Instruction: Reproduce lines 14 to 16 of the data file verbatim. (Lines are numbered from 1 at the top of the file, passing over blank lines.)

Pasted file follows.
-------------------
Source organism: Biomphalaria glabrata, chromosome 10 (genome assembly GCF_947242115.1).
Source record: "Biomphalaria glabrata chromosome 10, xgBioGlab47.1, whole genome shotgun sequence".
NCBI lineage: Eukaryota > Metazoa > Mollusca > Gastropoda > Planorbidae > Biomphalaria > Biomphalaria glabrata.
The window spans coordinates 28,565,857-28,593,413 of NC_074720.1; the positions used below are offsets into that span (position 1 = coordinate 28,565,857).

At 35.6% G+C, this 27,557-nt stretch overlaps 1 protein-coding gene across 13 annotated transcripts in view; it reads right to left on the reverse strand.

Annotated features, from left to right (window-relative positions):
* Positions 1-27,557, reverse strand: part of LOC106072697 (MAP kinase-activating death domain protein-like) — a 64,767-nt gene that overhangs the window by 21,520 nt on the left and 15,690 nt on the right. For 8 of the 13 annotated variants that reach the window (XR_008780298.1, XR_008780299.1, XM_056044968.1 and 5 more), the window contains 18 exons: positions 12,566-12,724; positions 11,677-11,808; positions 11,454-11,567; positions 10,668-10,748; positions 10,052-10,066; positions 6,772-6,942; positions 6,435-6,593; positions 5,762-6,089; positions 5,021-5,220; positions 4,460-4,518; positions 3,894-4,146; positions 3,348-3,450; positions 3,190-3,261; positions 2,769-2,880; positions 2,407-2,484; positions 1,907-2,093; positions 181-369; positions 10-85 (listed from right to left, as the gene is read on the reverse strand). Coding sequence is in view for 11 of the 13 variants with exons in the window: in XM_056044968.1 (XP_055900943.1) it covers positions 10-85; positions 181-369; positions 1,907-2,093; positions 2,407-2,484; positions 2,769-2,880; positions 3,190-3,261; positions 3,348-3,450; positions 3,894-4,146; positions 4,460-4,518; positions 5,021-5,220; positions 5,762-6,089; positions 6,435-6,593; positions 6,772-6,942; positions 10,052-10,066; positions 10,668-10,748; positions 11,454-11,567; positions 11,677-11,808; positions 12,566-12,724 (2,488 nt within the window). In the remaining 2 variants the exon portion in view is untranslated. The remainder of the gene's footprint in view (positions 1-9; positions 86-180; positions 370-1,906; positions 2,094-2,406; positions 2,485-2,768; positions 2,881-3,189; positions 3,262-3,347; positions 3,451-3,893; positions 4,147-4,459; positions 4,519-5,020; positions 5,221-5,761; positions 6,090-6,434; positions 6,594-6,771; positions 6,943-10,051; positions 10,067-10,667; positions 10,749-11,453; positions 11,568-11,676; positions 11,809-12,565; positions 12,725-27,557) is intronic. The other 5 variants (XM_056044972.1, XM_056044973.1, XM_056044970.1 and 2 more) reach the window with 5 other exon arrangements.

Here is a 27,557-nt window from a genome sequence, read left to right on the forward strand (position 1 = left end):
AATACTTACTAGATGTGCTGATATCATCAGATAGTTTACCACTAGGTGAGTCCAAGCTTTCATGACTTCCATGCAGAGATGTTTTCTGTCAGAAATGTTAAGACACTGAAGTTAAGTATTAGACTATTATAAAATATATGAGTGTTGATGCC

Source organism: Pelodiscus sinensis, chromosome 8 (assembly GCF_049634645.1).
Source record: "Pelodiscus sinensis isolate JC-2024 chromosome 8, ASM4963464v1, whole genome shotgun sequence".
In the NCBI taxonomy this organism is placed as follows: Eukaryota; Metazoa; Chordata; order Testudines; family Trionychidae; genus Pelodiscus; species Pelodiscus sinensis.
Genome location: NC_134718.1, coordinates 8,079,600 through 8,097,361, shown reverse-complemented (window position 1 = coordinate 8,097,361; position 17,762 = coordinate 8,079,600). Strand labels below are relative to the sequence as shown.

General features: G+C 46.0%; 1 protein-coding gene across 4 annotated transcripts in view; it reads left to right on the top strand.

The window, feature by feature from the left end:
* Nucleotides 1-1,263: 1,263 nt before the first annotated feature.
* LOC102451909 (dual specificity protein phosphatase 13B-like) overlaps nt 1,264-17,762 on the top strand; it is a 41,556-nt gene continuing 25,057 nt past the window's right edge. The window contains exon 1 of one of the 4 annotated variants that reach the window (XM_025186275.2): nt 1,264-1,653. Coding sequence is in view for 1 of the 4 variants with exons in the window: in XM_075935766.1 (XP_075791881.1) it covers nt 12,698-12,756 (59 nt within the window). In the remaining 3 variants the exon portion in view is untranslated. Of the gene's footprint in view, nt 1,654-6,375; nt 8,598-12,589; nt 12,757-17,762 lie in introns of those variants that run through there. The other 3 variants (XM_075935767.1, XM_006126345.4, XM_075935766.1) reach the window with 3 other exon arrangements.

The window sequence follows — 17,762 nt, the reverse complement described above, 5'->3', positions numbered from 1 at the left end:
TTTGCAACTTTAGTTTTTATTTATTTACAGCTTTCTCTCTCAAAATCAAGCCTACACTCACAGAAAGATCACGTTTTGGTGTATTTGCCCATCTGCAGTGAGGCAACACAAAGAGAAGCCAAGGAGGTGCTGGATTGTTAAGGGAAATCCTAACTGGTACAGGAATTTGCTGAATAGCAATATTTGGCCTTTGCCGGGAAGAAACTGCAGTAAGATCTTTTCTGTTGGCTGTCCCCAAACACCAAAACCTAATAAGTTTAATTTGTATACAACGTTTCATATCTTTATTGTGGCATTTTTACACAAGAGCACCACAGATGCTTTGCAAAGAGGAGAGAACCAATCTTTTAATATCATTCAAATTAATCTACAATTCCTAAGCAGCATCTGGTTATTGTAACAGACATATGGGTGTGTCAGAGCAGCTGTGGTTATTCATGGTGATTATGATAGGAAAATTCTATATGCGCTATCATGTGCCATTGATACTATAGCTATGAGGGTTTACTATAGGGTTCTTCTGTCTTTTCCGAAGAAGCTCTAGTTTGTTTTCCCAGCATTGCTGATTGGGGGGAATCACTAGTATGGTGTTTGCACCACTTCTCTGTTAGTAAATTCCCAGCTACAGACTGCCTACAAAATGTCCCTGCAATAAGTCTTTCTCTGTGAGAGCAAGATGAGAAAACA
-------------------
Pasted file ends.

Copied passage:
General features: G+C 46.0%; 1 protein-coding gene across 4 annotated transcripts in view; it reads left to right on the top strand.

The window, feature by feature from the left end:
* Nucleotides 1-1,263: 1,263 nt before the first annotated feature.